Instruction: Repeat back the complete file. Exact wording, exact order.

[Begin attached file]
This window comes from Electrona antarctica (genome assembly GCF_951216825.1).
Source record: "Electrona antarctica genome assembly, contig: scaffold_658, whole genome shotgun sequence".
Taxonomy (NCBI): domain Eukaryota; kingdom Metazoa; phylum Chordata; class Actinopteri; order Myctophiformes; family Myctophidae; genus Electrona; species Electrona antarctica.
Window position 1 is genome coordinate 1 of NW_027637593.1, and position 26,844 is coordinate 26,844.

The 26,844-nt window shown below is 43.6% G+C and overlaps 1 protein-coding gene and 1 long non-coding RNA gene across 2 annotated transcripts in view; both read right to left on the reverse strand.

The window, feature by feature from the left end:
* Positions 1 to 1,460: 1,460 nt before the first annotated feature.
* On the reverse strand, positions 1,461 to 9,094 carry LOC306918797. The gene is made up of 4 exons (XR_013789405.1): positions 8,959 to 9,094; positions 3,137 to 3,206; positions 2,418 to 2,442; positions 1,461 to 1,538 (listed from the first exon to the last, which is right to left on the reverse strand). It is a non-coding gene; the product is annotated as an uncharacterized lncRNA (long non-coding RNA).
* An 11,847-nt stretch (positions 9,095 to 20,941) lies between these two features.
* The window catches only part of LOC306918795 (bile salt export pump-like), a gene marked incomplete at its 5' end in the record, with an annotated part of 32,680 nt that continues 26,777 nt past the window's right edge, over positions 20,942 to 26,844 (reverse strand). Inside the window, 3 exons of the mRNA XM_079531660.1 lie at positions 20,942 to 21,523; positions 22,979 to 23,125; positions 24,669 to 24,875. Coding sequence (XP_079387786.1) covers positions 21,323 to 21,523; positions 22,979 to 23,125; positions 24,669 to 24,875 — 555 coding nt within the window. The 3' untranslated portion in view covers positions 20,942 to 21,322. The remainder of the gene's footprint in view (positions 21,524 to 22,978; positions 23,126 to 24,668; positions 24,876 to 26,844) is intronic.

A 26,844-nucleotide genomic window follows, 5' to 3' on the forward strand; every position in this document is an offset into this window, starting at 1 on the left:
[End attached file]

This window comes from Electrona antarctica (genome assembly GCF_951216825.1).
Source record: "Electrona antarctica genome assembly, contig: scaffold_658, whole genome shotgun sequence".
Taxonomy (NCBI): domain Eukaryota; kingdom Metazoa; phylum Chordata; class Actinopteri; order Myctophiformes; family Myctophidae; genus Electrona; species Electrona antarctica.
Window position 1 is genome coordinate 1 of NW_027637593.1, and position 26,844 is coordinate 26,844.

The 26,844-nt window shown below is 43.6% G+C and overlaps 1 protein-coding gene and 1 long non-coding RNA gene across 2 annotated transcripts in view; both read right to left on the reverse strand.

The window, feature by feature from the left end:
* Positions 1 to 1,460: 1,460 nt before the first annotated feature.
* On the reverse strand, positions 1,461 to 9,094 carry LOC306918797. The gene is made up of 4 exons (XR_013789405.1): positions 8,959 to 9,094; positions 3,137 to 3,206; positions 2,418 to 2,442; positions 1,461 to 1,538 (listed from the first exon to the last, which is right to left on the reverse strand). It is a non-coding gene; the product is annotated as an uncharacterized lncRNA (long non-coding RNA).
* An 11,847-nt stretch (positions 9,095 to 20,941) lies between these two features.
* The window catches only part of LOC306918795 (bile salt export pump-like), a gene marked incomplete at its 5' end in the record, with an annotated part of 32,680 nt that continues 26,777 nt past the window's right edge, over positions 20,942 to 26,844 (reverse strand). Inside the window, 3 exons of the mRNA XM_079531660.1 lie at positions 20,942 to 21,523; positions 22,979 to 23,125; positions 24,669 to 24,875. Coding sequence (XP_079387786.1) covers positions 21,323 to 21,523; positions 22,979 to 23,125; positions 24,669 to 24,875 — 555 coding nt within the window. The 3' untranslated portion in view covers positions 20,942 to 21,322. The remainder of the gene's footprint in view (positions 21,524 to 22,978; positions 23,126 to 24,668; positions 24,876 to 26,844) is intronic.

A 26,844-nucleotide genomic window follows, 5' to 3' on the forward strand; every position in this document is an offset into this window, starting at 1 on the left: